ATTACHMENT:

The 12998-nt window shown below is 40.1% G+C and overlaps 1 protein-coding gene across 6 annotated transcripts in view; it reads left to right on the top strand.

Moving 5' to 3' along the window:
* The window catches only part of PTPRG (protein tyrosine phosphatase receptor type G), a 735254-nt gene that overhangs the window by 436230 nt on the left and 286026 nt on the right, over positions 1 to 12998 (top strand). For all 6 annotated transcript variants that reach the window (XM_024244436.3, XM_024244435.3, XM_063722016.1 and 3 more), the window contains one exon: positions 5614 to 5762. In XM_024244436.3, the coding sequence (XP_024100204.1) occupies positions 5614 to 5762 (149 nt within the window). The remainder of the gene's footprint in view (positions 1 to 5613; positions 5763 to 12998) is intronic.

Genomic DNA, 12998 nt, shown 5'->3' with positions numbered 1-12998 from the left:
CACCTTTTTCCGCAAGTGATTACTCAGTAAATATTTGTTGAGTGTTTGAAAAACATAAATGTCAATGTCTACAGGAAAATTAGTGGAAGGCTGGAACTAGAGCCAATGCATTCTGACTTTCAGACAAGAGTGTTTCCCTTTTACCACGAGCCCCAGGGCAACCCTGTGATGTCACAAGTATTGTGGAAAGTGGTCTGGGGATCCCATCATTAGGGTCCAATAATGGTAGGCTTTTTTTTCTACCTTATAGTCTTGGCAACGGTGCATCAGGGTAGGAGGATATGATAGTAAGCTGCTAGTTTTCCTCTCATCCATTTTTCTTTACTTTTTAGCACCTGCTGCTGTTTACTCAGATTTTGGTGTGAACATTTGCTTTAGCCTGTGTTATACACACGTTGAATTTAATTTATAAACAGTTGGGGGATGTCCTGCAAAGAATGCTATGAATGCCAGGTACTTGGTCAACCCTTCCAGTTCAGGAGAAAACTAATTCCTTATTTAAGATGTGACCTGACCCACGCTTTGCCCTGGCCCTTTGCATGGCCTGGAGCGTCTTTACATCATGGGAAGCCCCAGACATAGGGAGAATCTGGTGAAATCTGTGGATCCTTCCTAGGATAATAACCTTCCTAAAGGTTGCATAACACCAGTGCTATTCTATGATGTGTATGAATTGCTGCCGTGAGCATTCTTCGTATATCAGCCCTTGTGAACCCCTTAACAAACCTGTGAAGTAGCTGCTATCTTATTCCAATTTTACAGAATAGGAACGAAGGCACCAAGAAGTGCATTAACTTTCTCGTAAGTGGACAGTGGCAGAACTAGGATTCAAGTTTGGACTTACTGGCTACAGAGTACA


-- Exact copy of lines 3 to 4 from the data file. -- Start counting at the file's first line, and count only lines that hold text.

* The window catches only part of PTPRG (protein tyrosine phosphatase receptor type G), a 735254-nt gene that overhangs the window by 436230 nt on the left and 286026 nt on the right, over positions 1 to 12998 (top strand). For all 6 annotated transcript variants that reach the window (XM_024244436.3, XM_024244435.3, XM_063722016.1 and 3 more), the window contains one exon: positions 5614 to 5762. In XM_024244436.3, the coding sequence (XP_024100204.1) occupies positions 5614 to 5762 (149 nt within the window). The remainder of the gene's footprint in view (positions 1 to 5613; positions 5763 to 12998) is intronic.

Genomic DNA, 12998 nt, shown 5'->3' with positions numbered 1-12998 from the left: